A Comic Artist and an Art Historian Chat about Medieval Comics

Karrie Fransman (comic artist) asked Dr Robert Mills (Reader in Medieval Art, UCL) to provide some resources about medieval art. Bob is author of Suspended Animation: Pain, Pleasure and Punishment in Medieval Culture (2005) and Seeing Sodomy in the Middle Ages (2015), and his research interests include medieval visual culture, representations of pain and punishment, saints, gender and sexuality, animal studies, and translation. How can the world of comics be informed by medieval art, and how is our understanding of medieval culture illuminated by comics?

I am a comic artist and so I was wondering if you can you think of any kind of medieval formats used to tell visual stories (whether they are triptychs[1], stained glass or tapestries) and any kind of notable examples worth checking out.

Big question! First off, there’s a brief and accessible introduction to some of the different techniques employed by medieval artists to convey narrative on a web page for an exhibition at the Getty a few years back.

Important developments in narrative art are witnessed in illuminated manuscripts, many of which are easily accessible online. You could start by consulting an illustrated saint’s life, e.g. Matthew Paris’s Life of Edward the Confessor, which is available in an excellent online format including some basic captions describing what’s going on.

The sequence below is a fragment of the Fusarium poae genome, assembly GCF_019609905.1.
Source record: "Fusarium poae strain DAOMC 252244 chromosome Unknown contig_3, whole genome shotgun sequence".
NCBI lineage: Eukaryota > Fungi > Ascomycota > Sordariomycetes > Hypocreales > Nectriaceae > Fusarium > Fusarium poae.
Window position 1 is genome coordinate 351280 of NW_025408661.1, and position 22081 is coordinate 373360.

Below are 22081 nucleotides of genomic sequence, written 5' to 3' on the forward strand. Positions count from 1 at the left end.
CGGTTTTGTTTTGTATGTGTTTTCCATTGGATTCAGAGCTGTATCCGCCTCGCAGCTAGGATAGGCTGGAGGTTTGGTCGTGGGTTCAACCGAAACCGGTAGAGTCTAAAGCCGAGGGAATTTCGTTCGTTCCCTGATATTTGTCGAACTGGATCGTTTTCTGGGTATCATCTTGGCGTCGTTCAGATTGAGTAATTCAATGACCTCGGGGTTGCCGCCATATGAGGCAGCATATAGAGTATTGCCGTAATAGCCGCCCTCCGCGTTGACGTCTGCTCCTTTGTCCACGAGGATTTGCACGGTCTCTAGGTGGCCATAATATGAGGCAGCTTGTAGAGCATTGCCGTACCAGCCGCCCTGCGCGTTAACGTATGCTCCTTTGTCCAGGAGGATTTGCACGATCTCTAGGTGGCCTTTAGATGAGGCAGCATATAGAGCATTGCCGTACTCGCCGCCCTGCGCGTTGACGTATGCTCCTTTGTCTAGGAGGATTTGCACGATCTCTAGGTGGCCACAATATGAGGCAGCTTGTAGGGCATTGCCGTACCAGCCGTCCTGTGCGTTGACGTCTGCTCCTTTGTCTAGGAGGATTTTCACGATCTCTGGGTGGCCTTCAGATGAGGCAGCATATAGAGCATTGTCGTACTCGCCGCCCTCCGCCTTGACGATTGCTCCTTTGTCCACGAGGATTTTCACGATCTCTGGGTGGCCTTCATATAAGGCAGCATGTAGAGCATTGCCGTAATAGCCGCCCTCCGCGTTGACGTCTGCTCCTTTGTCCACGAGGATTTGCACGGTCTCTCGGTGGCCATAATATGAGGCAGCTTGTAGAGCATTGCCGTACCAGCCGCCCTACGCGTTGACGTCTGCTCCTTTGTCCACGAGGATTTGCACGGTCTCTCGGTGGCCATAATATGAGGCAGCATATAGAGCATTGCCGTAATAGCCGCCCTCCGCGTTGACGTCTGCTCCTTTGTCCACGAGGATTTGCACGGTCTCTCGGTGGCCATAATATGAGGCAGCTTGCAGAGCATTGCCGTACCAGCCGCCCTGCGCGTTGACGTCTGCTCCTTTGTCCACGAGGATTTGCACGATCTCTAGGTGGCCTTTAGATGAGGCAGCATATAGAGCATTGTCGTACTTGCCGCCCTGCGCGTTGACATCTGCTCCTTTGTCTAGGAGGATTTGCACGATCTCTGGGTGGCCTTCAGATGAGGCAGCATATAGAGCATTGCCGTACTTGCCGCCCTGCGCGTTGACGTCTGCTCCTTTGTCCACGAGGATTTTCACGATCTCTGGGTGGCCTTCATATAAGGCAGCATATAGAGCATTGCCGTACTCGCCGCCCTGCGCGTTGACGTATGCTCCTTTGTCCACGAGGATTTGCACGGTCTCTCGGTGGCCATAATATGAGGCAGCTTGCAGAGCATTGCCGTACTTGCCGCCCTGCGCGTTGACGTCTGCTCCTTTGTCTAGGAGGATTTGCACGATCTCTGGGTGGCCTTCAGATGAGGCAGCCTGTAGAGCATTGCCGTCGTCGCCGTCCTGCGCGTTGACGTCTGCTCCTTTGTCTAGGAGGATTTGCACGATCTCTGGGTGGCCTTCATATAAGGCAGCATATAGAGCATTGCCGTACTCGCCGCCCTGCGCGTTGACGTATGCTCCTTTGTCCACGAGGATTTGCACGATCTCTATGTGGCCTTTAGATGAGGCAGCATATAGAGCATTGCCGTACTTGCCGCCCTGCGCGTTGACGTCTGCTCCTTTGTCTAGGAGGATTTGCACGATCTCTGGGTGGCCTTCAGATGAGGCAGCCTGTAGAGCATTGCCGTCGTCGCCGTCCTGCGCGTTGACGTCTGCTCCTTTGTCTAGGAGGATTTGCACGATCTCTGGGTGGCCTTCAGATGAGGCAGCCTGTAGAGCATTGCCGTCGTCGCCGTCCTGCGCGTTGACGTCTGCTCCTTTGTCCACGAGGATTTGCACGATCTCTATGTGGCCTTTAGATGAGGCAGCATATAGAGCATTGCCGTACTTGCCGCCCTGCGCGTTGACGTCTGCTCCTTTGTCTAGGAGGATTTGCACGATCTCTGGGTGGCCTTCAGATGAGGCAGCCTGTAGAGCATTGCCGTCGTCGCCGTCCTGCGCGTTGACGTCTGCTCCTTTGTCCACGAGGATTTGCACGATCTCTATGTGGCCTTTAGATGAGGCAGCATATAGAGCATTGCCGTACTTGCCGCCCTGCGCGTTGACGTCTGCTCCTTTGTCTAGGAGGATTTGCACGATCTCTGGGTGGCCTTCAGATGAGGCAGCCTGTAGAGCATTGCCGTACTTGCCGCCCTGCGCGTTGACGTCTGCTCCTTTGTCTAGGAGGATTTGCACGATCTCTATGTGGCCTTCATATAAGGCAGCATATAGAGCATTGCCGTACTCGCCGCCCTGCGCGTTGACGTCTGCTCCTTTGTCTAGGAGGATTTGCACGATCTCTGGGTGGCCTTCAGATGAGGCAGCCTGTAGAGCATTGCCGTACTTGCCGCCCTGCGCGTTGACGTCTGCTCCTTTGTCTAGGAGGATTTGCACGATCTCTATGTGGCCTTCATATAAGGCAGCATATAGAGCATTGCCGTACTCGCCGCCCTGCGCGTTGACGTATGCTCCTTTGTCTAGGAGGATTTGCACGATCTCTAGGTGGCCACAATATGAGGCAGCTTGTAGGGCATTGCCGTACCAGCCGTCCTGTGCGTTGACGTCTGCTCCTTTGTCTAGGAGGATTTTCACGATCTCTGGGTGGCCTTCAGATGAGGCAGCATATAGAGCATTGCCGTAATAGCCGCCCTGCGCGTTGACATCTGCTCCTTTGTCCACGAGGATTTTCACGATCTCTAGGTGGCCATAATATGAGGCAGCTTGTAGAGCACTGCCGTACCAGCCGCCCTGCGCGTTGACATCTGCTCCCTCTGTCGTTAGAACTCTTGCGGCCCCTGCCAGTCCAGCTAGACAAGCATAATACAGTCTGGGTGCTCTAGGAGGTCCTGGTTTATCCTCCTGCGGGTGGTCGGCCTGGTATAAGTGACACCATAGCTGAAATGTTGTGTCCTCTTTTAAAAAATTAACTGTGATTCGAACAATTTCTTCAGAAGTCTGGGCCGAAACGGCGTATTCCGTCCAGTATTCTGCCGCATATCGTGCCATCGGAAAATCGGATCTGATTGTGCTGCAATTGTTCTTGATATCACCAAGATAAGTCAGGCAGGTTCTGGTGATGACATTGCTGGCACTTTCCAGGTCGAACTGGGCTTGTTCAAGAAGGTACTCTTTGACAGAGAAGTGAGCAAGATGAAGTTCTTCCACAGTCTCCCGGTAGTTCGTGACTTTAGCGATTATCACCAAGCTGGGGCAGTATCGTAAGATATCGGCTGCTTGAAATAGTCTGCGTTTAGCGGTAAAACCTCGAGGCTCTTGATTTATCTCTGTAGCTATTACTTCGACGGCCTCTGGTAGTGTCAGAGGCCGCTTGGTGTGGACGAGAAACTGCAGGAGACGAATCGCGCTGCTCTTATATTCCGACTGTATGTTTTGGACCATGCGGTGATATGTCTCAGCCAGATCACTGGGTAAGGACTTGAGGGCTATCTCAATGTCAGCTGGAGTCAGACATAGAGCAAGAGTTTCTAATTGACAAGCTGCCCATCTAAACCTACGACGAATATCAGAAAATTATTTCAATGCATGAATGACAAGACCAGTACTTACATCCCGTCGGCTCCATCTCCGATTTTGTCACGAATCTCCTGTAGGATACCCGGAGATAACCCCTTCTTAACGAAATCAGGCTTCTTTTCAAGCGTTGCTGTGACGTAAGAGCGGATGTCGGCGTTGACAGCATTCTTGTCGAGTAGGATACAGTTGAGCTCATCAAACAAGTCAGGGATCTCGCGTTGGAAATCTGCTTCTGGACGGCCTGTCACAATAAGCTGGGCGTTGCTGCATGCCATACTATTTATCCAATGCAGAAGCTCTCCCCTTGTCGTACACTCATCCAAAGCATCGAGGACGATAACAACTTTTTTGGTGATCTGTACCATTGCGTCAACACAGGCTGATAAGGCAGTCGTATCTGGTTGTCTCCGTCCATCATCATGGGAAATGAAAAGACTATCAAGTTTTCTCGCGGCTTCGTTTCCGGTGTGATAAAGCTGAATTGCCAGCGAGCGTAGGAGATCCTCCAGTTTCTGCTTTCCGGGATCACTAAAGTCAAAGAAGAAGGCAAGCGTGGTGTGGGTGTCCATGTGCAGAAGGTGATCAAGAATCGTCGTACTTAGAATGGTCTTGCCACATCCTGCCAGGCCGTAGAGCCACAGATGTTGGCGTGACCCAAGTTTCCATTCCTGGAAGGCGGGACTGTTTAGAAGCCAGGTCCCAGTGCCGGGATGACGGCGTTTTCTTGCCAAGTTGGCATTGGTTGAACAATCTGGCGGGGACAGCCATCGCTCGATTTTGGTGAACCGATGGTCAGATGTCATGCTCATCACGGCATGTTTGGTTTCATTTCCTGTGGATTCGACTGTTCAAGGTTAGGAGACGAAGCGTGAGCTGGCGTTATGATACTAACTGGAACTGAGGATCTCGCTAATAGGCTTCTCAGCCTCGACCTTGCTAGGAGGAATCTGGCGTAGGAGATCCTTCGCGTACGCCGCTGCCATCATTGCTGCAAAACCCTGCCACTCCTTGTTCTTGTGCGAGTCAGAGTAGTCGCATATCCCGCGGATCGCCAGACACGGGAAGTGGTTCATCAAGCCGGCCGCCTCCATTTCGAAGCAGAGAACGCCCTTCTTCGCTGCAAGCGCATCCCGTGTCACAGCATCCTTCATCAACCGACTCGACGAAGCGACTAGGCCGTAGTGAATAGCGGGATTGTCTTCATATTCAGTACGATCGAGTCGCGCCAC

Matthew Paris’s Life of Edward the Confessor. England (London/Westminster), c. 1250-c. 1260. Cambridge University Library, MS Ee.3.59, f. 12v. [cudl.lib.cam.ac.uk]

Illustrated bibles convey the Gospel stories through narrative sequences of images. There are many examples you could consider, but a particular favourite of mine are the so-called thirteenth-century Bibles moralisées, which include a ‘moralizing’ sequence of texts and images alongside the biblical material. You’ll find a brief overview of how these books work here. An example in the British Library has been fully digitised.


The Oxford-Paris-London Bible moralisée. France (Paris), 2nd quarter of the 13th century. British Library, Harley MS 1527, f. 4v. [bl.uk]

For visual retellings of biblical stories on a more monumental scale, you could start with Giotto’s frescoes in the Arena Chapel, Padua (a.k.a. Scrovegni chapel), which make celebrated use of gesture to convey narrative content. For examples of surviving wall paintings on biblical and hagiographic themes in England, some of which are roughly contemporary with Giotto’s, see www.paintedchurch.org.


Scrovegni Chapel Frescoes. Giotto di Bondone. Italy (Padua), c. 1305. [artble.com]

For stained glass, I recommend taking a look at the Becket Miracle Windows at Canterbury Cathedral, which convey, often with great economy, the miracle recipients’ journeys from sickness to health. (You may also be interested in the Latin captions here, which, perhaps dissimilar to the way modern cartoon captions work, function as much as ‘authorizing’ gestures or visual talismans as devices for telling the story.) There’s also a short blog post about some of the windows here.